"Sen. Wayne Morse (I-OR), held the floor for 22 hours and 26 minutes as he tried to block an oil bill in 1953.

"Sen. Robert M. La Follette, Sr. (R-WI), only spoke for 18 hours and 23 minutes when he was trying to block a currency bill in 1908.

"Sen. William Proxmire (D-WI) held the floor for 16 hours and 12 minutes as he tried to block an increase in the debt ceiling in 1981. (Ah, the debt ceiling.)"
In case you missed it...

Behind Cantor's Civil Rights Pilgrimage to Alabama
The National Journal (Izadi, 3/7) reports, "Laying a wreath during a moving ceremony at a Civil Rights Memorial where House Majority Leader Eric Cantor locked arms with Democratic Whip Steny Hoyer and held hands Rep. John Lewis -- that's not a picture that is common in highly partisan Washington. Cantor, along with Hoyer and Lewis, joined more than 30 members of the House and Senate on the annual bipartisan Congressional Civil Rights Pilgrimage to Alabama over the weekend, led by Lewis and organized by the nonprofit Faith and Politics Institute. Cantor is the highest ranking Republican to have ever gone on the trip, a notable development at a time when the GOP is figuring out how to make inroads with minorities and how to expand its appeal."

Obama Tries Charm Offensive to Woo Republicans on Deficit

Bloomberg (Lerer and Hunter, 3/7) reports, "The president broke bread [Wednesday] night with a dozen Republican senators .. Next week, he'll visit Capitol Hill to meet separately with Republicans and Democrats in the Senate. Obama has also spoken by telephone with at least a half-dozen Republican lawmakers over the past few days about the budget and other priorities of his second term, including immigration and gun control. ... With $1.2 trillion in spending cuts mandated over the next nine years and short-term government funding set to expire on March 27, lawmakers say the coming weeks could provide the chance for a long-term deficit-reduction bargain that has eluded Congress and Obama. Senator Rob Portman, an Ohio Republican who spoke to Obama by phone last weekend, said there's 'a window of opportunity between now and the end of the summer,' when Congress is projected to need to raise the federal debt ceiling again. 'This is the last, best chance to do the right thing,' Portman said. The two-hour and fifteen minute meal took place on neutral territory -- a private room at the ... Jefferson hotel. ... Obama ... picked up the check."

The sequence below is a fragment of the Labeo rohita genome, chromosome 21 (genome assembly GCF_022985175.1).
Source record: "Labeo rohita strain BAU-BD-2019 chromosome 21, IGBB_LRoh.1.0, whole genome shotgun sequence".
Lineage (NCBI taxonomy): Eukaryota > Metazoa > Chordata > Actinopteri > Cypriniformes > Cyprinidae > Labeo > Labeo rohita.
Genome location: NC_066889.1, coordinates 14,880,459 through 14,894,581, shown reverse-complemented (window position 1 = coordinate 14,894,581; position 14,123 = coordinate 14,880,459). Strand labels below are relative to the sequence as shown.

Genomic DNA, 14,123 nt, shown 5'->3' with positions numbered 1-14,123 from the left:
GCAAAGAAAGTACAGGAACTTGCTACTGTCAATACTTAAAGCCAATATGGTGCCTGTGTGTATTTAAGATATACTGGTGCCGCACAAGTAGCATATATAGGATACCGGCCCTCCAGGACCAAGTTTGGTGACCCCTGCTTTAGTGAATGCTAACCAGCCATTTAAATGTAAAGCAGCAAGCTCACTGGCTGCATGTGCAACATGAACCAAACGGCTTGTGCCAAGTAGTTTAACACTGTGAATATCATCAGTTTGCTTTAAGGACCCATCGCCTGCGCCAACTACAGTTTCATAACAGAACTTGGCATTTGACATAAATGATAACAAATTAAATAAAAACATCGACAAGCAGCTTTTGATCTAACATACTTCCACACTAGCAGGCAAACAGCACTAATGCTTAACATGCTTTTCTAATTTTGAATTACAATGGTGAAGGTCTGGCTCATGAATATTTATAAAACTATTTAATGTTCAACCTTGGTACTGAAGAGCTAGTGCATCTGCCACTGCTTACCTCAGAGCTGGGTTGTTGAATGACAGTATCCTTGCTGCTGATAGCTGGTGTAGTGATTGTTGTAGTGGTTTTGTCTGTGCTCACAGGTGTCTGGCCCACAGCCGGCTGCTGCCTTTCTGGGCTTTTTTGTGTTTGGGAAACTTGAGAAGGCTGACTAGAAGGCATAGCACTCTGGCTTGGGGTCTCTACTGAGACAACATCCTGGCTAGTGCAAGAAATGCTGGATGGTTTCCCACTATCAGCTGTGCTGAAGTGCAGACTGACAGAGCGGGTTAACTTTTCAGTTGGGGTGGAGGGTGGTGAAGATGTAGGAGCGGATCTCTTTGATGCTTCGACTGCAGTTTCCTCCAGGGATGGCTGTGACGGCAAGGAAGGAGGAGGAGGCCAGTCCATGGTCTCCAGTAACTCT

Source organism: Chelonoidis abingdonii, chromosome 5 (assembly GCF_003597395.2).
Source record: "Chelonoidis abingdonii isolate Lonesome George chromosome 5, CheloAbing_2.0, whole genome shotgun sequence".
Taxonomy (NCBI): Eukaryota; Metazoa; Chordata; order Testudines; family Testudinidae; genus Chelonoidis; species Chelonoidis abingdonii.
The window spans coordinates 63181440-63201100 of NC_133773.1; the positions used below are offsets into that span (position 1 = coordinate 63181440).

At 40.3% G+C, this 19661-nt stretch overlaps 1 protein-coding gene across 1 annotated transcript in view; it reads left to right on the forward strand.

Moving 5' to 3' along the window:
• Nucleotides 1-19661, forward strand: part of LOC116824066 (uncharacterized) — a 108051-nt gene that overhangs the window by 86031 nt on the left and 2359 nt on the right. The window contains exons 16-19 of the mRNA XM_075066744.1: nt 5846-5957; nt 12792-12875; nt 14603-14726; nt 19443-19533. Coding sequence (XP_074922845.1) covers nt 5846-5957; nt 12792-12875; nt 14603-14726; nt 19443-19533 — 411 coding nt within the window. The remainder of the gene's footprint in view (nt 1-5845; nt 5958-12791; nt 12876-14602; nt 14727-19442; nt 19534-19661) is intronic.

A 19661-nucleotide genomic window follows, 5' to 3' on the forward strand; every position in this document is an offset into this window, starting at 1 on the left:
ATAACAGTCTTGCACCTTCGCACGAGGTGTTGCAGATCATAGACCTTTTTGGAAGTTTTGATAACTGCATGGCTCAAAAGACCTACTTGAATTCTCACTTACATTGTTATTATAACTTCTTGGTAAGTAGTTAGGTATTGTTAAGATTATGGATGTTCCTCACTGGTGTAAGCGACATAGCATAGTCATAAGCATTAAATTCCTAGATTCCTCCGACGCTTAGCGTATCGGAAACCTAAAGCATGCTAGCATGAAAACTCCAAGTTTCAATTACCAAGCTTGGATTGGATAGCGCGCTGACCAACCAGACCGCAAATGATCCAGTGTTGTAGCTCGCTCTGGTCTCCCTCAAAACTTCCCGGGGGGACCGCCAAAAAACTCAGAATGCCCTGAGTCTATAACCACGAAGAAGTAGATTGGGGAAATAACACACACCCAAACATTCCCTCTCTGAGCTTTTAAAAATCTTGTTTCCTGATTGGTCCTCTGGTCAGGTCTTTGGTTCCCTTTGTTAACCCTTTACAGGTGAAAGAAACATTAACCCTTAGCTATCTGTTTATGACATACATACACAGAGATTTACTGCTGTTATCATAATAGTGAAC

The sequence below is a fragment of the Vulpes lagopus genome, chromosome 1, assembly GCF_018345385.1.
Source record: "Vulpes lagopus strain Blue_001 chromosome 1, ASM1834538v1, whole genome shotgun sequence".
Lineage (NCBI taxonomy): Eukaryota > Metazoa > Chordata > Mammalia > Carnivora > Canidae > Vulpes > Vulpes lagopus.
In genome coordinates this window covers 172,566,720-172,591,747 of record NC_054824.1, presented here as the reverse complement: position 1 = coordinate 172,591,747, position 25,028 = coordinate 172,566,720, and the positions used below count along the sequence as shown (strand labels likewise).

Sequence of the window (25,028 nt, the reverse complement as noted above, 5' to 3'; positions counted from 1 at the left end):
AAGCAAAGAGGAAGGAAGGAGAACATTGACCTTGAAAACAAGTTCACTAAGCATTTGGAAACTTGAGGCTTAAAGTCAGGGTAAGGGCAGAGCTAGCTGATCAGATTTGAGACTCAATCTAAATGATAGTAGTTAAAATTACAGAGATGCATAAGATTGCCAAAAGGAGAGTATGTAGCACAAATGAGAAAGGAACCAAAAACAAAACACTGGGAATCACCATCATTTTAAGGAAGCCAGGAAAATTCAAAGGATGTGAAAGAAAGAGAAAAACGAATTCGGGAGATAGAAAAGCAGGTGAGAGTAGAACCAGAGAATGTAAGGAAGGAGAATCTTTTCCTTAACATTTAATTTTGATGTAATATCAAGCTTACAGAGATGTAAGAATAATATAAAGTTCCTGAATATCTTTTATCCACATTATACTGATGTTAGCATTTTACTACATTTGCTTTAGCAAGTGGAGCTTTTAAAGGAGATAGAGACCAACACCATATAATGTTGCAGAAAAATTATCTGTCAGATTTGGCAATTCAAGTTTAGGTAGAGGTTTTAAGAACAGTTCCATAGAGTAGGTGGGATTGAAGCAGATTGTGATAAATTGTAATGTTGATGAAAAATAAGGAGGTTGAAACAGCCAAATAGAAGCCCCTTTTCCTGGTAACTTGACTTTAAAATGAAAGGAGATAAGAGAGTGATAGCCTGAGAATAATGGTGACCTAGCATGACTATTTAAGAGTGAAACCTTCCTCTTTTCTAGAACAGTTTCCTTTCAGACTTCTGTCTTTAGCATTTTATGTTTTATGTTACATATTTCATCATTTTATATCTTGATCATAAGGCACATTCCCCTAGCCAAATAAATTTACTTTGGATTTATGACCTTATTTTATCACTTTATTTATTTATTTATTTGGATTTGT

Immigration talks gain momentum